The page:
Neighbors fear parking issues, cramped views from downtown Naperville development

  • This empty land is slated to become the third phase of the Main Street Promenade development in downtown Naperville, but neighbors are raising questions about parking, building setback and green space of a new plan for the property.

      This empty land is slated to become the third phase of the Main Street Promenade development in downtown Naperville, but neighbors are raising questions about parking, building setback and green space of a new plan for the property. Bev Horne | Staff Photographer

  • Plans for the third phase of the Main Street Promenade development in downtown Naperville, which could occupy this vacant land, call for a five-story building with 72 apartments and a 120-space parking garage above first-floor retail. The city council is set to consider the proposal after it received a split vote from the planning and zoning commission.

      Plans for the third phase of the Main Street Promenade development in downtown Naperville, which could occupy this vacant land, call for a five-story building with 72 apartments and a 120-space parking garage above first-floor retail. The city council is set to consider the proposal after it received a split vote from the planning and zoning commission. Bev Horne | Staff Photographer

 
 
Updated 6/25/2019 12:09 AM

When developers Dwight and Ruth Yackley finished the first two phases of the Main Street Promenade shopping and office center in downtown Naperville, they had a plan for the third: a three-story building with one level of parking spaces covered by a green roof, providing an 85-foot buffer between condos to the west and retail to the east.

But the Yackleys sold all three properties within the promenade, and now the new owner wants to make changes to the third phase of the plan.

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Real estate trust RPAI wants to construct a five-story building with 72 apartments and a 120-space parking garage above first-floor retail on the 0.83-acre vacant site at the southwest corner of Main Street and Benton Avenue.

But neighbors, including several in the Benton Terrace condos west of the site, said the new proposal varies too much from what the Yackleys planned and could lead to issues with parking and a more cramped living environment.

RPAI received a split vote from the planning and zoning commission when members discussed several variances last week. So the changes the new owner wants to make to parking, building bulk and setback from the western property line will move forward for city council consideration without a recommendation.

Bruce Hanson, chairman of the planning and zoning commission, commended the interior architecture of the proposed retail and apartment building, calling it "beautiful," but said the exterior doesn't measure up.

                                                                                                                                                                                                                       
 

"When you look at it in the context of the entire neighborhood and what's there, it's not," Hanson said.

Benton Terrace residents, including the Yackleys themselves, said the proposed building would come much closer to their homes than they anticipated when they believed the former plan for the 85-foot separation would be followed. With a proposed 10-foot setback from the western property line, the new building would be 20 feet from the homes in Benton Terrace.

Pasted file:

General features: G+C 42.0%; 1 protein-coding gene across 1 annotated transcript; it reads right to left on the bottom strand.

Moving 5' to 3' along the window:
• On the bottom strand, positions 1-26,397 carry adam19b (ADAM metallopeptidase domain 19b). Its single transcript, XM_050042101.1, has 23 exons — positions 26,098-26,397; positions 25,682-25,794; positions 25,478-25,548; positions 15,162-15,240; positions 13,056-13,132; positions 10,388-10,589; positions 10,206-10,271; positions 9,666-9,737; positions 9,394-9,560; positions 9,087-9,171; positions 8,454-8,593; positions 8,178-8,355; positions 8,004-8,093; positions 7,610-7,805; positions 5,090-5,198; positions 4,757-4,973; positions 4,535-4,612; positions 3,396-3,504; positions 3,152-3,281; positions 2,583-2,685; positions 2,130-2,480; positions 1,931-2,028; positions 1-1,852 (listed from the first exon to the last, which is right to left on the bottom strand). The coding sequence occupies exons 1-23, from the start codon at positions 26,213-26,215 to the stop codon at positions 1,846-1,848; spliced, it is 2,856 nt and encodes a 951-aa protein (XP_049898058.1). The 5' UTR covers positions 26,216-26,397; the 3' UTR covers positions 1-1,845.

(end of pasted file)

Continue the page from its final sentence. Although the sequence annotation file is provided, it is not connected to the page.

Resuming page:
"The petitioner's plan has no view, or no buffer, between the Benton Terrace residents facing east," Dwight Yackley said. "You either get a brick wall or synthetic stucco or somebody else's apartment window."

Benton Terrace residents also said they worry where residents of the new apartments would park if RPAI is allowed to build only 120 spaces -- 42 fewer than the 162 city code requires.

"Making an exception to the parking requirement -- I can't fathom why anyone would entertain that," Benton Terrace resident Greg Lernihan said. "It passes no logical tests for me."

                                                                                                                                                                                                                       
 

Don Hall, who described his property at Benton Avenue and Webster Street as "the last small house on the corner," said he fears the promenade's new owners are seeking to maximize only corporate profit -- not the living experience of those in the neighborhood.

Mary Lou Wehrli, who lives west of the promenade, said a lot of thought about green space, sight lines, "neighborliness" and business success went into the original plan, for which the Yackleys received approval in 2008. Anything OK'd now should maintain the focus on a "beneficial-to-all-concerned space," she said.

"The plans that are in place support the lifestyle of those who are here now and those who can come in the future and make even more of it," Wehrli said.

Development of the Main Street Promenade began in 2001 at the northwest corner of Main Street and Van Buren Avenue. The Yackleys then bought the property east of Main Street in 2010 after a different developer let it fall into foreclosure, and they completed Main Street Promenade East there in 2014.

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